T-technology enables the controlled and natural supercavitation of submarine-launched torpedoes, projectiles, conveyances and platforms. Supercavitation refers to creation of a gaseous envelope (bubble) around a moving object, conveyance or projectile while submerged (underwater). T-technology enables use of a single-stage solid rocket engine in projectiles, conveyances or torpedoes. Prior efforts have resulted in production of functional torpedoes at the Institute of Applied Hydromechanics, Kiev. Present supercavitating torpedoes are reported to be capable of achieving speeds approaching 300 km/hr with this fact well established in the literature. The major objective in Phase I is to utilize new approaches and technological capabilities to configure T-technology designs so that such supercavitating objects can achieve the minimum speed of 600 kilometers per hour (1968.5 fps).
Due to recent advancements in both materials science and micro/macro-machining capabilities a next-generation torpedo comprising enhanced rotation of the craft around its main stationary axis will provide for extraordinary tactical accuracy as well as tactical counter-measure and ECCM. Further, projectiles, conveyances or torpedoes carrying a tactical warhead can be initiated by a timer or a radio signal and will be designed to include features that can neutralize, counter-measure or destroy any target or threat, a hostile submarine or incoming torpedoes, for example.
An additional feature is a pre-programmed self-destruct feature assuring technical security of this class of material asset, once deployed. The proposed high-speed underwater craft is guided by a programmable, on-board autopilot rather than by a homing head as with present-day, conventional torpedo designs. The above design features ensure total asset control ~ from asset deployment through and to the end of life cycle ~ leading to ‘mission accomplished’ objective(s). Due to superimposed series of the von Karman vortex streams (“streets”), a fully developed vaporous cavity at higher speed results in dynamically stretched bubble-covered whole T-craft that significantly reduces total drag force of two orders of magnitude. When the bubble flow is stable, i.e., not detaching from the T-craft surface, the transition to supercavitation is clearly detected by sonar-spectra spikes at the frequencies of 2.5 to 3.5 kHz, then the craft flies stably and controllably during the maneuver (at different attack and yaw angles) and the next speed transitions from subsonic to sonic speed. When launched (at initial low speed) supercavitation is initially induced and achieved by injecting (via gas-recycle system) a small portion of pressurized exhaust gas to the T-head (nose) emission platform/apparatus/assembly.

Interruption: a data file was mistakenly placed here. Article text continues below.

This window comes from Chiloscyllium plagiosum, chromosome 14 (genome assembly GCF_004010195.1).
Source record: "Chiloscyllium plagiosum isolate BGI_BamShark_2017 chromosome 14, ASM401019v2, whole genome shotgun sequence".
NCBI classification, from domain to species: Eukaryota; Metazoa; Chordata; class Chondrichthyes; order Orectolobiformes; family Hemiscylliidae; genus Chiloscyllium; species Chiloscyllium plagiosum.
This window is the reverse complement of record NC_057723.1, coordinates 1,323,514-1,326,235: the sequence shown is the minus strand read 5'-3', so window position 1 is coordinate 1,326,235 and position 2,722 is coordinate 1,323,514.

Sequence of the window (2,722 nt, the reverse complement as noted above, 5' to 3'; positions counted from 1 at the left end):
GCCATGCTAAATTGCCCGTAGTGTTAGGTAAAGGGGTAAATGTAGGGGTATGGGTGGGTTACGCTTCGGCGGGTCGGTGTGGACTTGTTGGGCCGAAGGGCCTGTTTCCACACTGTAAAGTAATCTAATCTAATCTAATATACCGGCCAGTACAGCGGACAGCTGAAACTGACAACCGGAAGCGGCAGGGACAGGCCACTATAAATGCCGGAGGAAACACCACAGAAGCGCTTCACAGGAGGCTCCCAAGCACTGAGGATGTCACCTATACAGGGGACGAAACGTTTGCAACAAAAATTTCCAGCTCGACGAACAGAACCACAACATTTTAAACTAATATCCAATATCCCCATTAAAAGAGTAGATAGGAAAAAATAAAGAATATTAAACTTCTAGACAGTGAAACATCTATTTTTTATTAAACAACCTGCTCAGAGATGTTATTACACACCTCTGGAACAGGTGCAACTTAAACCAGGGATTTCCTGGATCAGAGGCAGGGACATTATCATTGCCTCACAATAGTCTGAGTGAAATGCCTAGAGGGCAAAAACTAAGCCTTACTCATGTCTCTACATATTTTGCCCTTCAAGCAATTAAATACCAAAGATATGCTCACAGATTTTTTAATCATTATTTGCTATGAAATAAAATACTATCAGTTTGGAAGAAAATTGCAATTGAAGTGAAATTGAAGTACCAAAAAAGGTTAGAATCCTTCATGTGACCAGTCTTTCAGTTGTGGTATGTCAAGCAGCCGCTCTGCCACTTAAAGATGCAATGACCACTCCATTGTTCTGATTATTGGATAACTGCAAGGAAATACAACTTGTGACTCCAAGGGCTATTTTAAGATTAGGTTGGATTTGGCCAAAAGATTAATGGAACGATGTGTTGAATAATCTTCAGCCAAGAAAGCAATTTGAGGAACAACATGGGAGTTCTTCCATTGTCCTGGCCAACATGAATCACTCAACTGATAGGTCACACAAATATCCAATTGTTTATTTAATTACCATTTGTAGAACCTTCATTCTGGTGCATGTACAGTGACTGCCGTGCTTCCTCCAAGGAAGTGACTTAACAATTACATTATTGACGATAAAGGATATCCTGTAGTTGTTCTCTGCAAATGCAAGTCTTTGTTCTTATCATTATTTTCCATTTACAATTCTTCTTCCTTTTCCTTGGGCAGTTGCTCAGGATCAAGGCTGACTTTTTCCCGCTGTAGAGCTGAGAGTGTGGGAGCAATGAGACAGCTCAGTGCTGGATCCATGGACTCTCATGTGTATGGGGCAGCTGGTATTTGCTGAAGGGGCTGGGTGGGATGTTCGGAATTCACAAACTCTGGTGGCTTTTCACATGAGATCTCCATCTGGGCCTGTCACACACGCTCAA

Long-term project goals are:
•Achieve stable and controllable dynamics of a supercavitating underwater T-projectile(s); •Achieve significantly higher speed, maneuverability and counter-measure capabilities in relation to target acquisition, distance, vectors and counter-counter measures;•Demonstrate that the newly-designed T-head configuration enables creation of a fully-developed supercavitation (SC) bubble (gas-envelope) surrounding the solid boundaries of the projectile;•Demonstrate that the projectile is hydro-dynamically self-controlled by means of the T-craft head;•Increase speed and roll-angle rotation up to 200 RPM around the longitudinal axis at variable combinations of attack-angle up to 20 degrees and yaw-angle up to 20 degrees;•Exploit hydrodynamic variables See: http://tinyurl.com/nnl6t39This
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ABOUT THE ENTRANT
Name: Joseph Resnick
Type of entry: team
Dr. Joseph A Resnick, PI
Dr. Murad Ismailov, Propulsion Designer
Joyce Marie Mann, Robotics/Systes Design
Number of times previously entering contest:8
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